Learning From Disaster in Mexico

Of all the natural disasters, the world is the least prepared to handle earthquakes, according to Gerardo Jasso-Ortega, a nurse manager and president of the Mexican Association of Emergency Nurses.

“We are not as prepared for earthquakes,” he told Emergency Nursing 2019 attendees during a session last week.

Between 2000 and 2018, there were 520 seismic events in the world — far fewer than storms and other disasters. However, earthquakes resulted in the largest percentage of deaths — nearly half — Jasso-Ortega explained.

Mexico City suffered devastating earthquakes in 1985 and 2017. The former registered 8.1 on the Richter scale and resulted in 10,000 deaths. Two years ago, on the anniversary of the ‘85 event, the capital city was struck again with an earthquake that registered 7.1 on the scale.

Although the implementation of disaster plans resulted in far fewer deaths in 2017, much work still needs to be done, he said.

Communication is a fundamental issue. If an earthquake takes out radio communications and electricity, it can be impossible to know the status of other EDs and how many patients each is treating.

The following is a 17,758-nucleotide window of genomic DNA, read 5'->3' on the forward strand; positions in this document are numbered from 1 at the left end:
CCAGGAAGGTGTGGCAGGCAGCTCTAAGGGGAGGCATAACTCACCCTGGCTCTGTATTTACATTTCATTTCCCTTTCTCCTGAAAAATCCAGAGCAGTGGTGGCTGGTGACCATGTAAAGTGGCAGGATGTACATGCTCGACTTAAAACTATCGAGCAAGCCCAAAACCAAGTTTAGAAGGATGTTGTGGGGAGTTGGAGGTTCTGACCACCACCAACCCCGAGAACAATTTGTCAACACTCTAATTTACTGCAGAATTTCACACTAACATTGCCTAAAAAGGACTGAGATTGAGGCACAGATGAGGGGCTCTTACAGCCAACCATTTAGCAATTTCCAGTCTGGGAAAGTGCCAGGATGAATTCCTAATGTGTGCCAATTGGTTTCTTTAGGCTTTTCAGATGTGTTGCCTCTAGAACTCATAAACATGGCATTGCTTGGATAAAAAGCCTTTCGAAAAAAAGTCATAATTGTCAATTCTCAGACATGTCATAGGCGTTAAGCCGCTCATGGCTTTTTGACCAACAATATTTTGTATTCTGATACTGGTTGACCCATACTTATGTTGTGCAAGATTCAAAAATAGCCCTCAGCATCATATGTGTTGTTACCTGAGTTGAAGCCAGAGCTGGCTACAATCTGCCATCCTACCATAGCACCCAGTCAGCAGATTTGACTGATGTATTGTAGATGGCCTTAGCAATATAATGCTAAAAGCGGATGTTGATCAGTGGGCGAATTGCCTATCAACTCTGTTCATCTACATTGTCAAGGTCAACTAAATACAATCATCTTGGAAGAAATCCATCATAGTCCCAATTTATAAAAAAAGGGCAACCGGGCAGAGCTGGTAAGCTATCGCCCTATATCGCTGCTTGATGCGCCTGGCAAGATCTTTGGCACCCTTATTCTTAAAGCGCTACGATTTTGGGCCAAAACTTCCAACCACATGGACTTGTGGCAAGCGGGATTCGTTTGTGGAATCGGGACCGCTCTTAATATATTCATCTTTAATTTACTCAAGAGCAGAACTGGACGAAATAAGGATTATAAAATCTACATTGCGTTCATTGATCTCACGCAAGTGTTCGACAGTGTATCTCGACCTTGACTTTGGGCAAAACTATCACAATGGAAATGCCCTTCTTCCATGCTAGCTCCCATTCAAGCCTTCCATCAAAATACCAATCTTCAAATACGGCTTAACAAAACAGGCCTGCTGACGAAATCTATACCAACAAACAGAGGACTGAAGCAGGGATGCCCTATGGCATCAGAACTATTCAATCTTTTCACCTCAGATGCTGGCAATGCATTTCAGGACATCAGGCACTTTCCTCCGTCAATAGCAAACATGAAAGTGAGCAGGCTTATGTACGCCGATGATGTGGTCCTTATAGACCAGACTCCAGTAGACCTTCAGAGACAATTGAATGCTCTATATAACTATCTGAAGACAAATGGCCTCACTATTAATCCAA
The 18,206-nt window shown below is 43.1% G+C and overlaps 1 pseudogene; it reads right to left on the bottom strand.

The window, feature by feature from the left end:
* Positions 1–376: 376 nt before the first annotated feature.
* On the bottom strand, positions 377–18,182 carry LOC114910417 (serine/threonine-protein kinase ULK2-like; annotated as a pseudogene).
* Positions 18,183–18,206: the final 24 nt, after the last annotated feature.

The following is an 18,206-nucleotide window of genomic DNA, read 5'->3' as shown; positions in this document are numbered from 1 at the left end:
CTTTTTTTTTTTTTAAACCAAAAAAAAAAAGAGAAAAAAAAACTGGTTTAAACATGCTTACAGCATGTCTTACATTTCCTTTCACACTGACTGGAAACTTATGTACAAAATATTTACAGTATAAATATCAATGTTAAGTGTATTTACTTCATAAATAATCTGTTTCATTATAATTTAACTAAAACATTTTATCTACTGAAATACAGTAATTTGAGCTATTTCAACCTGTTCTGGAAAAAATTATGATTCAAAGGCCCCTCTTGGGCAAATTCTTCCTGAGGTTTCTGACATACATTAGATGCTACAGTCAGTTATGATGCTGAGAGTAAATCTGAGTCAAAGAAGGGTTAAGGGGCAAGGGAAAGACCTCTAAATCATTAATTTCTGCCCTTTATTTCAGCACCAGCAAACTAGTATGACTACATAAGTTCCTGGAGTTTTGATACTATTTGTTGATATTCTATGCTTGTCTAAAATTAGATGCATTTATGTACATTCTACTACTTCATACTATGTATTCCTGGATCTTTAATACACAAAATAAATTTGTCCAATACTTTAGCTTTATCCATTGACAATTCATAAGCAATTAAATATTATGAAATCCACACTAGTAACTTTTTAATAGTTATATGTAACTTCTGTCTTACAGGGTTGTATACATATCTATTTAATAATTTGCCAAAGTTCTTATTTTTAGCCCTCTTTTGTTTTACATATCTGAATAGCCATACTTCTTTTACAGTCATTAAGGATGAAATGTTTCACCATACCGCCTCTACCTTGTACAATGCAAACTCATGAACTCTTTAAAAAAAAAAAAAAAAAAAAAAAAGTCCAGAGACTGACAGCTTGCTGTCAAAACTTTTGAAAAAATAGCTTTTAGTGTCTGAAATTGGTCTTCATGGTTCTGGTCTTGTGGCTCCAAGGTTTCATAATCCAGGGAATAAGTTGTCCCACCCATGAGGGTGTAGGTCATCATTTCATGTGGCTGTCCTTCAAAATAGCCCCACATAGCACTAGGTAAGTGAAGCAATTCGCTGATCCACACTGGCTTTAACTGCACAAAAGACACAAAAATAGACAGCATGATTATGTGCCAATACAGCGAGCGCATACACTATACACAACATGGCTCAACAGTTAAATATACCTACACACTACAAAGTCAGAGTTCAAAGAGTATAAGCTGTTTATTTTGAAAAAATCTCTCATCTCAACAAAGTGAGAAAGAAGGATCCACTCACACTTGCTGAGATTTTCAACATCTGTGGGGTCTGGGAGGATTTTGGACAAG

Jasso-Ortega also said it is imperative to include nurses as critical members of the disaster response team. Until recently, nurses in Mexico were viewed only as bedside care takers, which he said is strange because they are on the front lines during disasters.

Jasso-Ortega provided evidence of progress in improving disaster planning, including the World Health Organization’s Safe Hospital Initiative.

“It is frustrating to see how many people die due to lack of preparation,” Jasso-Ortega said. “Maybe we have begun to change that.”

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